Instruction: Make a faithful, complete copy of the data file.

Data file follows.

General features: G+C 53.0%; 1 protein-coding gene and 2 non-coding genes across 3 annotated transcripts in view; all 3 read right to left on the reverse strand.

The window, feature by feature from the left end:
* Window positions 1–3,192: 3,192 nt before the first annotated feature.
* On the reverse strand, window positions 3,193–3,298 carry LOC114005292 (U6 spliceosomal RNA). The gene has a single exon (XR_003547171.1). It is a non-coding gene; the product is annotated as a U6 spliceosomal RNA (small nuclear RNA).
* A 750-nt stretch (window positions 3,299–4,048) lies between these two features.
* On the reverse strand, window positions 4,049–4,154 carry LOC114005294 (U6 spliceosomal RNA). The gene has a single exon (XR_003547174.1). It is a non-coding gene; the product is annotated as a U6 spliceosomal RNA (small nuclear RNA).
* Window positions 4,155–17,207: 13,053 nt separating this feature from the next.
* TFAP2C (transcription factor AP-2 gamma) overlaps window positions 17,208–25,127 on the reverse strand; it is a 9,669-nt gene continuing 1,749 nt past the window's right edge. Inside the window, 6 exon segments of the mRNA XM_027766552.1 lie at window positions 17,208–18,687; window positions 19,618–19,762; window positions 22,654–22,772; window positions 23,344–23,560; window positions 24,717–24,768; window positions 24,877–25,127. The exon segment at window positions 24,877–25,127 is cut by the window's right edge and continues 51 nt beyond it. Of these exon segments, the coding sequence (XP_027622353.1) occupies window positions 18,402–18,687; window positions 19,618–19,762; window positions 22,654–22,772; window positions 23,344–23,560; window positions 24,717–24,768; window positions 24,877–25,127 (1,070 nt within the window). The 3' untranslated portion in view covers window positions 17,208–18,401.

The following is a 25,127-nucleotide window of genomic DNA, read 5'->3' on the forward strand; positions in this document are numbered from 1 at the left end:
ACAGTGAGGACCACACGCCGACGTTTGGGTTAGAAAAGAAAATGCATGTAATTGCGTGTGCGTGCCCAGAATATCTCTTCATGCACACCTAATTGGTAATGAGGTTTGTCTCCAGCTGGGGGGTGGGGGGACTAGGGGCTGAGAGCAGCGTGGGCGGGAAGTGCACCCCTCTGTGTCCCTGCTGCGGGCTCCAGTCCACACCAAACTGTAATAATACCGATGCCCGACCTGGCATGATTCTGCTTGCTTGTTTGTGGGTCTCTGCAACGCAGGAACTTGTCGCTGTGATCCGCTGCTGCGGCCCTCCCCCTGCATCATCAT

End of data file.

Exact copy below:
General features: G+C 53.0%; 1 protein-coding gene and 2 non-coding genes across 3 annotated transcripts in view; all 3 read right to left on the reverse strand.

The window, feature by feature from the left end:
* Window positions 1–3,192: 3,192 nt before the first annotated feature.
* On the reverse strand, window positions 3,193–3,298 carry LOC114005292 (U6 spliceosomal RNA). The gene has a single exon (XR_003547171.1). It is a non-coding gene; the product is annotated as a U6 spliceosomal RNA (small nuclear RNA).
* A 750-nt stretch (window positions 3,299–4,048) lies between these two features.
* On the reverse strand, window positions 4,049–4,154 carry LOC114005294 (U6 spliceosomal RNA). The gene has a single exon (XR_003547174.1). It is a non-coding gene; the product is annotated as a U6 spliceosomal RNA (small nuclear RNA).
* Window positions 4,155–17,207: 13,053 nt separating this feature from the next.
* TFAP2C (transcription factor AP-2 gamma) overlaps window positions 17,208–25,127 on the reverse strand; it is a 9,669-nt gene continuing 1,749 nt past the window's right edge. Inside the window, 6 exon segments of the mRNA XM_027766552.1 lie at window positions 17,208–18,687; window positions 19,618–19,762; window positions 22,654–22,772; window positions 23,344–23,560; window positions 24,717–24,768; window positions 24,877–25,127. The exon segment at window positions 24,877–25,127 is cut by the window's right edge and continues 51 nt beyond it. Of these exon segments, the coding sequence (XP_027622353.1) occupies window positions 18,402–18,687; window positions 19,618–19,762; window positions 22,654–22,772; window positions 23,344–23,560; window positions 24,717–24,768; window positions 24,877–25,127 (1,070 nt within the window). The 3' untranslated portion in view covers window positions 17,208–18,401.

The following is a 25,127-nucleotide window of genomic DNA, read 5'->3' on the forward strand; positions in this document are numbered from 1 at the left end:
ACAGTGAGGACCACACGCCGACGTTTGGGTTAGAAAAGAAAATGCATGTAATTGCGTGTGCGTGCCCAGAATATCTCTTCATGCACACCTAATTGGTAATGAGGTTTGTCTCCAGCTGGGGGGTGGGGGGACTAGGGGCTGAGAGCAGCGTGGGCGGGAAGTGCACCCCTCTGTGTCCCTGCTGCGGGCTCCAGTCCACACCAAACTGTAATAATACCGATGCCCGACCTGGCATGATTCTGCTTGCTTGTTTGTGGGTCTCTGCAACGCAGGAACTTGTCGCTGTGATCCGCTGCTGCGGCCCTCCCCCTGCATCATCAT